"He made his debut in Williamsburg, Iowa in 1973, fronted the Mother Blues Band, and rose to prominence as a soloist when he opened for Lucinda Williams on her 1994 tour. He has produced or played guitar on several of her albums, including Essence, which was nominated for a Grammy Award, and appeared in her band in performances on The Late Show With David Letterman, The Tonight Show with Jay Leno, and Late Night With Conan O’Brien and in Wim Wenders’ "Soul Of A Man" segment for the Blues series of Martin Scorsese. He has also produced recordings for Joan Baez, Dave Zollo, Pieta Brown, Iris DeMent, Ani DiFranco, and Kevin Gordon, with whom he co-fronted a band, and worked as a guitarist with the above and with Elvis Costello. He has worked extensively with Greg Brown, including an appearance in 1999 on A Prairie Home Companion, and has been inducted to the Iowa Rock 'n Roll Hall of Fame, and Iowa Blues Hall of Fame."
- from his Wikipedia page
'Born and raised in the blue-collar Mississippi River town of Burlington, Iowa in 1951, Robert Franklin ‘Bo’ Ramsey not only played a vital role in shaping Eastern Iowa’s distinctive blues-rock hybrid, but has continued in his still-vibrant career as a performer, much-in-demand producer, recording session guitarist and “hired gun” in touring bands of high-profile national acts.
"Ramsey broke out in the early-’70s with the seminal Mother Blues Band, a honking powerhouse which also featured Iowa blues legends Joe Price and Patrick Hazell. In the latter part of the decade, the guitarist broke off to form Bo Ramsey & The Sliders.
"Merging the sounds of his beloved Chess Records blues masters with Rolling Stones muscle and swampy, river basin funk, Ramsey & The Sliders enjoyed a strong following on the Midwest circuit for nearly a dozen years.
"Following a brief hiatus in the late-’80s, Bo began a collaboration/friendship with revered folksinger Greg Brown that continues to the present...
"He’s a fine, evocative and passionate writer in his own right, but his guitar magic is such that he keeps many, many songwriters lined up, waiting for his unmistakable six-string imprint. A long-promised project rounding up Bo’s inspirational nuggets drawn from the likes of Jimmy Reed, Howlin’ Wolf and Muddy Waters remains unfinished, but lurks in the near future.
"Bottom line: this ol’ Iowa boy surely can rock it--always has, always will. For these reasons Bo Ramsey joins the elite Iowa Hall of Fame Class of 2005."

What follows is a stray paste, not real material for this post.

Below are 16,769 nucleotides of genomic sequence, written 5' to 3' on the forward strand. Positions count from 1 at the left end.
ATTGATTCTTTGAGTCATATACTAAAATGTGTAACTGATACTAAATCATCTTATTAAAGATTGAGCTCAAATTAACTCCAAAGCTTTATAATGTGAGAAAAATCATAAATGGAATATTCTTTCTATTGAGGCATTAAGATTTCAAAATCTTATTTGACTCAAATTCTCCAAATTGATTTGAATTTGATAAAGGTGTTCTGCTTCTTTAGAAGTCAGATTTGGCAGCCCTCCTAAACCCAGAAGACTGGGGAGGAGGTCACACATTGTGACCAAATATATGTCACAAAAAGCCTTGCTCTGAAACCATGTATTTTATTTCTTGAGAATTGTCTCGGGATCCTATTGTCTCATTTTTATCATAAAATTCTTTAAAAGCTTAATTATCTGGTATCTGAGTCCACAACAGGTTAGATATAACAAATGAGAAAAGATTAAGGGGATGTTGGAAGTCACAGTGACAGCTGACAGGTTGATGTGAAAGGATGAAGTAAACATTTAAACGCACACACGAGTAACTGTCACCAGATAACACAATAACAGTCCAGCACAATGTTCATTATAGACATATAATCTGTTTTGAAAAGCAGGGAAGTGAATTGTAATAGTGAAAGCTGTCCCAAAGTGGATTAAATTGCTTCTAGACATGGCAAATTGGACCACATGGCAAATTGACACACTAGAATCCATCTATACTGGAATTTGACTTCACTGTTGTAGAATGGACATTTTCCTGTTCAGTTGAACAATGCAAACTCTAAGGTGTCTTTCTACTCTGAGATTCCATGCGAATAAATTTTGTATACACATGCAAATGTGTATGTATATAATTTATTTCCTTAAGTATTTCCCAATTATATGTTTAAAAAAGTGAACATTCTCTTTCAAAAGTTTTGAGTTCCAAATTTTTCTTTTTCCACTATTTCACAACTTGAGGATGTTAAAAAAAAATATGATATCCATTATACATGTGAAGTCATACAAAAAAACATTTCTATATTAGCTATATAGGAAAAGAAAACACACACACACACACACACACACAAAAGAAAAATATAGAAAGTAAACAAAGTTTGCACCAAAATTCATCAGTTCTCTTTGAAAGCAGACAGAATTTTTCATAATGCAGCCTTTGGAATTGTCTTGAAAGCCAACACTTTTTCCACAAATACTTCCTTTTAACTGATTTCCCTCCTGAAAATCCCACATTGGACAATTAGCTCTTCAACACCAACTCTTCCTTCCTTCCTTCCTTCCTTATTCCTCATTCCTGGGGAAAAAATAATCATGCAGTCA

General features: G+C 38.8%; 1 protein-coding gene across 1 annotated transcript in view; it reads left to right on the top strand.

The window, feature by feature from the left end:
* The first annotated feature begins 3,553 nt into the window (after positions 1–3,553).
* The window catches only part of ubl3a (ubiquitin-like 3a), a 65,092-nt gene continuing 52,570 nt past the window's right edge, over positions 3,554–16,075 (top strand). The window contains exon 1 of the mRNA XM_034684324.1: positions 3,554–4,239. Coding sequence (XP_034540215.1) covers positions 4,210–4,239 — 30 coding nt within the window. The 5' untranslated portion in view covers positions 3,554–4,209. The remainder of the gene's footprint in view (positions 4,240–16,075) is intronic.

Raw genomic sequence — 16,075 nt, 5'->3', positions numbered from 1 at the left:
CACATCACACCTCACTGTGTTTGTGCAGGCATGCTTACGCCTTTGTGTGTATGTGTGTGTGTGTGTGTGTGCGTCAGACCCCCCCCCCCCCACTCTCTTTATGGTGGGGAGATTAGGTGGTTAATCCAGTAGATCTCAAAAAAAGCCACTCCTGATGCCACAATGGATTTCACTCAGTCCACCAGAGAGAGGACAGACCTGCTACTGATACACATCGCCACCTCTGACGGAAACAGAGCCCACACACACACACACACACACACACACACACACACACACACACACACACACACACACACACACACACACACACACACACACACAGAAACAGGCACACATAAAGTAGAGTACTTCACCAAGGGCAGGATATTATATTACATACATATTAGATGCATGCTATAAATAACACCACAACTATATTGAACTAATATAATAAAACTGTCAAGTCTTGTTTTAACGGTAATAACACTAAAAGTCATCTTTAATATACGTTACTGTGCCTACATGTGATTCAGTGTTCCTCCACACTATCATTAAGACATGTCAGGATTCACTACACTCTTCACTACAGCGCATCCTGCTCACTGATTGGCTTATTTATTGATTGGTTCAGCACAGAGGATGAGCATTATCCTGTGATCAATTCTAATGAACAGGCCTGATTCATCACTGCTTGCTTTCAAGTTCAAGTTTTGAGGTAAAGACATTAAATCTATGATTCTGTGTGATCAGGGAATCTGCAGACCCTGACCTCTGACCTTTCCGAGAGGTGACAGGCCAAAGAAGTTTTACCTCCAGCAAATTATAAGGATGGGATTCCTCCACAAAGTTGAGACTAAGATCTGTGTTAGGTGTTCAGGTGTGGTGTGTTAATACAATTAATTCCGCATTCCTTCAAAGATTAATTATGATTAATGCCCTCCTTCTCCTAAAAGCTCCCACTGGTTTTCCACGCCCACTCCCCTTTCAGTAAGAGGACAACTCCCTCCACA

- from his page on the Iowa Rock and Roll Hall of Fame website
"THE YEAR IS 1973; THE PLACE is Williamsburg, Iowa. He steps out onto the stage, straps on his guitar and is greeted by a screaming crowd of … aunts, uncles, moms, dads, cousins, friends and, of course, the bride and groom. It’s a wedding dance. But at the end of it all, he leaves with more money in his pocket than he came with. This is Robert Franklin “Bo” Ramsey’s first gig, and he isn’t looking back...
"Records blues masters to the Rolling Stones and the Beatles, Bo took the sounds he heard, blended them and re-tooled them until he had a sound that no other local player possessed. He worked with several bands during the ’70s and ’80s, but took a hiatus from music for a time during the ’80s to work a day job to pay the bills and support his family. The hiatus would be temporary. The ever-restless and always active Bo Ramsey was continually looking for a way to make his mark, and his living, doing what he loved best; making music. Always the visionary, Bo was driving one day and heard a song on the radio by Greg Brown, another native Iowan who’d made his mark in the music scene. After listening to the song, Bo realized that he could help take Greg’s music to the next level. He contacted Greg, a meeting took place, and a musical partnership was conceived that continues to this day."
- from Nick Stika's article on the Premiere Guitars website
"Bo Ramsey is one of music's unsung heroes -- and he doesn't care...
"A genuine Midwest blues-rock legend, everyone predicts he'd be famous if he left Iowa's cornfields for Nashville's streets of gold...
"Ramsey is flattered. But he doesn't really care.
"'Fame is kind of a loaded word,' Ramsey admits. 'I don't think of playing music in those terms. I'm a firm believer in the music. I go where the music takes me and 99 percent of the time, I'm glad to be there.'...
"'The music itself requires that. There are certain things I shut out because they don't play into the process of recording, performing, whatever. But I also leave the window open for spontaneity or certain things that might come in and affect the music or a song,' he explains.
"'There are so many moments that are very satisfying. It can be a fleeting moment in a performance when everything seems to come together or it can be in the studio, when you get the sound you want.'...
"'Playing live is essential. It's a gauge for me. I may write a song but playing it live is the real test, to see if it's going to fly. You do gain some confidence, but you never get over the fact you're always exposing something about yourself. It's nerve-wracking,' he admits.
- from a Melody Parker article in The Waterloo-Cedar Falls Courier
Marty Christensen - Bass, Vocals
Jim Dreier - Percussion
Eric Griffin - Drums, Handclapping
Steve Hayes - Drums
Bo Ramsey - Guitar, Vocals
Al Schares - Guitar, Vocals
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Labels: 1990s, 1995, Al Schares, blues, Blues and Blues Rock, Bo Ramsey, Bo Ramsey and The Backsliders (band), Burlington, Burlington area, Ep 045, Iowa City area, Jim Dreier, Marty Christensen, Sidetrack Lounge (song)